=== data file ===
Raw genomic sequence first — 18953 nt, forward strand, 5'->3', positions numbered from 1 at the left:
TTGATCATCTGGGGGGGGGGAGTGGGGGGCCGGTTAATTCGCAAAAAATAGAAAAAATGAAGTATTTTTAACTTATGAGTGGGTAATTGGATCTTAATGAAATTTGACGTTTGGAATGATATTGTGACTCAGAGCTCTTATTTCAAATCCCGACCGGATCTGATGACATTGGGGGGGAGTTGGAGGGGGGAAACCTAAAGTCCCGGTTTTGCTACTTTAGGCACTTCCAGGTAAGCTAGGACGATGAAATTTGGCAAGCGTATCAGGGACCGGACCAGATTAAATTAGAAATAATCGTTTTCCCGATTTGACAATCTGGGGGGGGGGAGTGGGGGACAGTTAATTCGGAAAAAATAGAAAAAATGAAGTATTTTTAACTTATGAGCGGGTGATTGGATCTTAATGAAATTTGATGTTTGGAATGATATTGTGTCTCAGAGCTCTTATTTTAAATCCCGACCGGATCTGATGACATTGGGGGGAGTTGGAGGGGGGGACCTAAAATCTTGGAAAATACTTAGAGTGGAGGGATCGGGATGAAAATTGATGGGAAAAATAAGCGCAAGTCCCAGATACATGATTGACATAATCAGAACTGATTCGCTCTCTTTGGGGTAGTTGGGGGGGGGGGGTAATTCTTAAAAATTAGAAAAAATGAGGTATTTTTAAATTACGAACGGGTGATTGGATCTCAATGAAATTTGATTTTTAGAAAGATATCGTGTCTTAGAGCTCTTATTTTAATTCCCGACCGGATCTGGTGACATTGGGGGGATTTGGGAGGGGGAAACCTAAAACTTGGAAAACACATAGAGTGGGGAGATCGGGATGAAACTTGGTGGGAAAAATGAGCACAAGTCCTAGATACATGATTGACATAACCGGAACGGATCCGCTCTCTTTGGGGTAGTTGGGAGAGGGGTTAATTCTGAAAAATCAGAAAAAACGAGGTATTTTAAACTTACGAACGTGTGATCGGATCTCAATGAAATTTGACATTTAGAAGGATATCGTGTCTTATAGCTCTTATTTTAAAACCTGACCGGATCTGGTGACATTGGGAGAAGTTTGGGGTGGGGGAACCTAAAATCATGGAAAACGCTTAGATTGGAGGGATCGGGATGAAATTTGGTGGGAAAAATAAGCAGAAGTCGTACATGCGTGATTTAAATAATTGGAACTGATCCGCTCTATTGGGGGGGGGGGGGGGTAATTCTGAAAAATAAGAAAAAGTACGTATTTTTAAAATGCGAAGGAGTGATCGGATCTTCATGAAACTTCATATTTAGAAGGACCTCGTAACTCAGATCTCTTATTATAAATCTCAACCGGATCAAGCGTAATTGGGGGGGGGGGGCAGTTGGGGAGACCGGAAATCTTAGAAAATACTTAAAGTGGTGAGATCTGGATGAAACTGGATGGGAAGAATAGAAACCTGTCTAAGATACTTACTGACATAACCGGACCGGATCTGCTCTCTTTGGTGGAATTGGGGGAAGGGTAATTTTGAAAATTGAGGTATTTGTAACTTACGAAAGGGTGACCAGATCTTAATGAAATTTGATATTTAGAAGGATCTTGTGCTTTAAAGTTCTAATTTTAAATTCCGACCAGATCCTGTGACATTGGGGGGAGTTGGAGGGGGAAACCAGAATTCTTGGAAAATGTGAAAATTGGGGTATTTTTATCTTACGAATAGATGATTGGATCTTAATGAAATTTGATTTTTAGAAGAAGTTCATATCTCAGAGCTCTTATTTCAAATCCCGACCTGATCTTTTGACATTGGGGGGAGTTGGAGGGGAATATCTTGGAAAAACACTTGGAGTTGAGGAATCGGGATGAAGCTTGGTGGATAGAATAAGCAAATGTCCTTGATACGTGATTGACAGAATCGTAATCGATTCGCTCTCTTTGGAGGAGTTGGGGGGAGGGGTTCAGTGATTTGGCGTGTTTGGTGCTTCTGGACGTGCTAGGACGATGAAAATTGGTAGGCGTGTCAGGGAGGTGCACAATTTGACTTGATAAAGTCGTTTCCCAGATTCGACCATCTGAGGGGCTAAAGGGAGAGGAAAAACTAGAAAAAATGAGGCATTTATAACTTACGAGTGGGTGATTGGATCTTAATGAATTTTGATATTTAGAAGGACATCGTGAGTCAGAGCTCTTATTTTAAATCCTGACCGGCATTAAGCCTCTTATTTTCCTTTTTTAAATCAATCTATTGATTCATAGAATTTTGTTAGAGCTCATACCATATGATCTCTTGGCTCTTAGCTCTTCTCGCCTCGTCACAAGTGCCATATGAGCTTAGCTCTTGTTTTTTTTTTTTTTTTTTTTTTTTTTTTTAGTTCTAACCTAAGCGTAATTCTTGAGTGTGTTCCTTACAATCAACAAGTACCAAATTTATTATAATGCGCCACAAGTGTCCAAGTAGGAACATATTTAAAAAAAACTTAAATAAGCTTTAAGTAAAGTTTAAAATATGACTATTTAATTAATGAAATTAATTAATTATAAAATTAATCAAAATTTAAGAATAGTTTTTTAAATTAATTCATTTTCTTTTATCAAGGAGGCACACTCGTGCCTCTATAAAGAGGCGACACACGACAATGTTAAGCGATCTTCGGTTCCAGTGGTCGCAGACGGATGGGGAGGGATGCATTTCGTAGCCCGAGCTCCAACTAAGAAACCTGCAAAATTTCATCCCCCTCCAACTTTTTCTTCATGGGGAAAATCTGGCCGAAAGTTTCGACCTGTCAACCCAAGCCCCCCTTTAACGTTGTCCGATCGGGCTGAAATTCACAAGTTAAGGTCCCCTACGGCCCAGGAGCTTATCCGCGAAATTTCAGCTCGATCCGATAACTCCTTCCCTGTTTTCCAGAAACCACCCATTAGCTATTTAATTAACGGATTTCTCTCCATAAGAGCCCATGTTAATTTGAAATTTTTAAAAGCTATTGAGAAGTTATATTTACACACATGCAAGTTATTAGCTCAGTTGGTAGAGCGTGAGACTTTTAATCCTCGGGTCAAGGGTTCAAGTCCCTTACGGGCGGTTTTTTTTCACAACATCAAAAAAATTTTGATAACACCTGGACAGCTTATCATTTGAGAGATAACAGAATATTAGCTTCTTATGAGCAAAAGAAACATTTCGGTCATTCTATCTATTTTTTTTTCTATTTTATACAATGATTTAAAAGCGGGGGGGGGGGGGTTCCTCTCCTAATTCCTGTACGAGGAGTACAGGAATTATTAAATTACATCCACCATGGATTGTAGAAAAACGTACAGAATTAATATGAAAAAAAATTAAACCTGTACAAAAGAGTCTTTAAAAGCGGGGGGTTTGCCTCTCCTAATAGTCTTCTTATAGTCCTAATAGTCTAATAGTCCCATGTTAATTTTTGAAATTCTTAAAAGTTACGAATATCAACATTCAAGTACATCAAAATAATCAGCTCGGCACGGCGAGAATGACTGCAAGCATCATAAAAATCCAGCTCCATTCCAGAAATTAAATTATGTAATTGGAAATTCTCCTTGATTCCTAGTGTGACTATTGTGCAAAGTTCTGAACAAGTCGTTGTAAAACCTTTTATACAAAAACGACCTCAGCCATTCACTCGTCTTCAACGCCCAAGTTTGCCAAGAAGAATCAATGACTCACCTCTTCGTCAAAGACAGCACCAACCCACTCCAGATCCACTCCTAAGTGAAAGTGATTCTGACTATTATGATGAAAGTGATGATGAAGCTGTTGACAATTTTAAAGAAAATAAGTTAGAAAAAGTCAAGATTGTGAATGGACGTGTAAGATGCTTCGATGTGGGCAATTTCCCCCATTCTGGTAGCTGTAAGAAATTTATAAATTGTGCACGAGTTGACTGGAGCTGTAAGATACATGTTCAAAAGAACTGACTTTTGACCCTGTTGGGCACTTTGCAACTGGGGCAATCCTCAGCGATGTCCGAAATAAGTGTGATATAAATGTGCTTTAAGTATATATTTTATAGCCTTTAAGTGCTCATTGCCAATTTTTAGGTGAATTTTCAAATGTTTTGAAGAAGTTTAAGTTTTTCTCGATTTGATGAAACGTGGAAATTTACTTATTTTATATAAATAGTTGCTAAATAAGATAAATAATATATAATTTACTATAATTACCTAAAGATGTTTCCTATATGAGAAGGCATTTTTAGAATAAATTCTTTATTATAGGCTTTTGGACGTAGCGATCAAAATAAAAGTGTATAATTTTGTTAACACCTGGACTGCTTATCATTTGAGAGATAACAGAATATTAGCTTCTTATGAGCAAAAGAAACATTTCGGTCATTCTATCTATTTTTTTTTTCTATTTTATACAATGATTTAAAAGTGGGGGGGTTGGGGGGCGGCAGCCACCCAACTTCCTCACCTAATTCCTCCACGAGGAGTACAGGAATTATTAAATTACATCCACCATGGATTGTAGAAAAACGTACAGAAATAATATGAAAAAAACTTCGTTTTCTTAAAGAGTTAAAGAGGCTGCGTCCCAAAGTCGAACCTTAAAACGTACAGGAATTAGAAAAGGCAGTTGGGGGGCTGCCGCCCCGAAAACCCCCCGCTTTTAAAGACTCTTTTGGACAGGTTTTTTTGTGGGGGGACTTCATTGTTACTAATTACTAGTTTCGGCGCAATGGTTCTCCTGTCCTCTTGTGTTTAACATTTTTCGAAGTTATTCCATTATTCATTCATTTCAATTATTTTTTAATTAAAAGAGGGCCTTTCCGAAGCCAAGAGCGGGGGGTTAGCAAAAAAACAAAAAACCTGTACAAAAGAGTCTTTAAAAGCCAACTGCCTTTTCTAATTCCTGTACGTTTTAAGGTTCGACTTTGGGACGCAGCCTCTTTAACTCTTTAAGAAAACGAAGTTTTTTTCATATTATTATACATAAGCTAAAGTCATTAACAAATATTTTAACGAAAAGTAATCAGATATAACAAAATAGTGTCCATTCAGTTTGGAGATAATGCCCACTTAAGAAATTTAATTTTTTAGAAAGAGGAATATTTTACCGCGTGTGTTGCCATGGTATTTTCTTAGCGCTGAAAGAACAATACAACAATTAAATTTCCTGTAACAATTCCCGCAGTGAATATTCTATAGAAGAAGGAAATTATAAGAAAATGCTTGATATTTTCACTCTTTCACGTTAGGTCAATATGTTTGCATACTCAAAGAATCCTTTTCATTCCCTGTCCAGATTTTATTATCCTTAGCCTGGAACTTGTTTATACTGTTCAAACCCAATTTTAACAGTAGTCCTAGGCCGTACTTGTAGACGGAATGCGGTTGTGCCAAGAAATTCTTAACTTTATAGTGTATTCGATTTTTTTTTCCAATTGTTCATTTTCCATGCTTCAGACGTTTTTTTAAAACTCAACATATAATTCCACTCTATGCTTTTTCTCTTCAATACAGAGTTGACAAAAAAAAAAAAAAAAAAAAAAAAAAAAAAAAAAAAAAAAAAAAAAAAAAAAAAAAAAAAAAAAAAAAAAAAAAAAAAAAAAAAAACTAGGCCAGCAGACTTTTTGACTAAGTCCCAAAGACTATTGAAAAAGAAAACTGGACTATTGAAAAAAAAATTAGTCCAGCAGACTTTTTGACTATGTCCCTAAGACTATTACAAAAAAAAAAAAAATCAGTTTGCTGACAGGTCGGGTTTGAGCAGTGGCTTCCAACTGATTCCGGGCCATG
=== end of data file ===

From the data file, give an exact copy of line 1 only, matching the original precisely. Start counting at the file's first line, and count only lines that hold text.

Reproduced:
Raw genomic sequence first — 18953 nt, forward strand, 5'->3', positions numbered from 1 at the left: